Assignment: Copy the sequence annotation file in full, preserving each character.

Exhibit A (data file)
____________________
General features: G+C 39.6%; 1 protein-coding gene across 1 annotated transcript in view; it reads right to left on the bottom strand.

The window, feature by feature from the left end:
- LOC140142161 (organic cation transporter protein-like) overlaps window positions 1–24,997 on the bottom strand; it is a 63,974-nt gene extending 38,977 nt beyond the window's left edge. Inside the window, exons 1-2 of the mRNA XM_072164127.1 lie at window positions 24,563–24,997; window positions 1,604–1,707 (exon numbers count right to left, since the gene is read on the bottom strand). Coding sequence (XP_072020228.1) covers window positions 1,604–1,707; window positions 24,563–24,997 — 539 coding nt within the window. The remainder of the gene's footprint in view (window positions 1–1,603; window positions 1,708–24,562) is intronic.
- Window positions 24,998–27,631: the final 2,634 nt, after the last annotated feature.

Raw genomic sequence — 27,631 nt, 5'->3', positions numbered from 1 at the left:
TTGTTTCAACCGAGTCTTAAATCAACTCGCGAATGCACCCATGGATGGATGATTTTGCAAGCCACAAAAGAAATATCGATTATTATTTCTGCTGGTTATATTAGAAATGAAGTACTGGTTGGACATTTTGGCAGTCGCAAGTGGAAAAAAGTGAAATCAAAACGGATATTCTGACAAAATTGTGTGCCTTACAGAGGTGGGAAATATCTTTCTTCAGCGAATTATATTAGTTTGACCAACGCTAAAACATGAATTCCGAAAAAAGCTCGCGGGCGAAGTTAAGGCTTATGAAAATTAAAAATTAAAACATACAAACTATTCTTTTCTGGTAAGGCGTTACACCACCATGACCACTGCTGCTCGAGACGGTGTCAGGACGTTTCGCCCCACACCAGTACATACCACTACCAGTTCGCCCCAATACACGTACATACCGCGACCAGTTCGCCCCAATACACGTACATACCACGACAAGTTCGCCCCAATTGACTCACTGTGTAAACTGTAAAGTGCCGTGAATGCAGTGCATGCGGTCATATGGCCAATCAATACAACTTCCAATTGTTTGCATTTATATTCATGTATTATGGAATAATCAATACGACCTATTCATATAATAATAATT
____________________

General features: G+C 39.6%; 1 protein-coding gene across 1 annotated transcript in view; it reads right to left on the bottom strand.

The window, feature by feature from the left end:
- LOC140142161 (organic cation transporter protein-like) overlaps window positions 1–24,997 on the bottom strand; it is a 63,974-nt gene extending 38,977 nt beyond the window's left edge. Inside the window, exons 1-2 of the mRNA XM_072164127.1 lie at window positions 24,563–24,997; window positions 1,604–1,707 (exon numbers count right to left, since the gene is read on the bottom strand). Coding sequence (XP_072020228.1) covers window positions 1,604–1,707; window positions 24,563–24,997 — 539 coding nt within the window. The remainder of the gene's footprint in view (window positions 1–1,603; window positions 1,708–24,562) is intronic.
- Window positions 24,998–27,631: the final 2,634 nt, after the last annotated feature.

Raw genomic sequence — 27,631 nt, 5'->3', positions numbered from 1 at the left:
TTGTTTCAACCGAGTCTTAAATCAACTCGCGAATGCACCCATGGATGGATGATTTTGCAAGCCACAAAAGAAATATCGATTATTATTTCTGCTGGTTATATTAGAAATGAAGTACTGGTTGGACATTTTGGCAGTCGCAAGTGGAAAAAAGTGAAATCAAAACGGATATTCTGACAAAATTGTGTGCCTTACAGAGGTGGGAAATATCTTTCTTCAGCGAATTATATTAGTTTGACCAACGCTAAAACATGAATTCCGAAAAAAGCTCGCGGGCGAAGTTAAGGCTTATGAAAATTAAAAATTAAAACATACAAACTATTCTTTTCTGGTAAGGCGTTACACCACCATGACCACTGCTGCTCGAGACGGTGTCAGGACGTTTCGCCCCACACCAGTACATACCACTACCAGTTCGCCCCAATACACGTACATACCGCGACCAGTTCGCCCCAATACACGTACATACCACGACAAGTTCGCCCCAATTGACTCACTGTGTAAACTGTAAAGTGCCGTGAATGCAGTGCATGCGGTCATATGGCCAATCAATACAACTTCCAATTGTTTGCATTTATATTCATGTATTATGGAATAATCAATACGACCTATTCATATAATAATAATT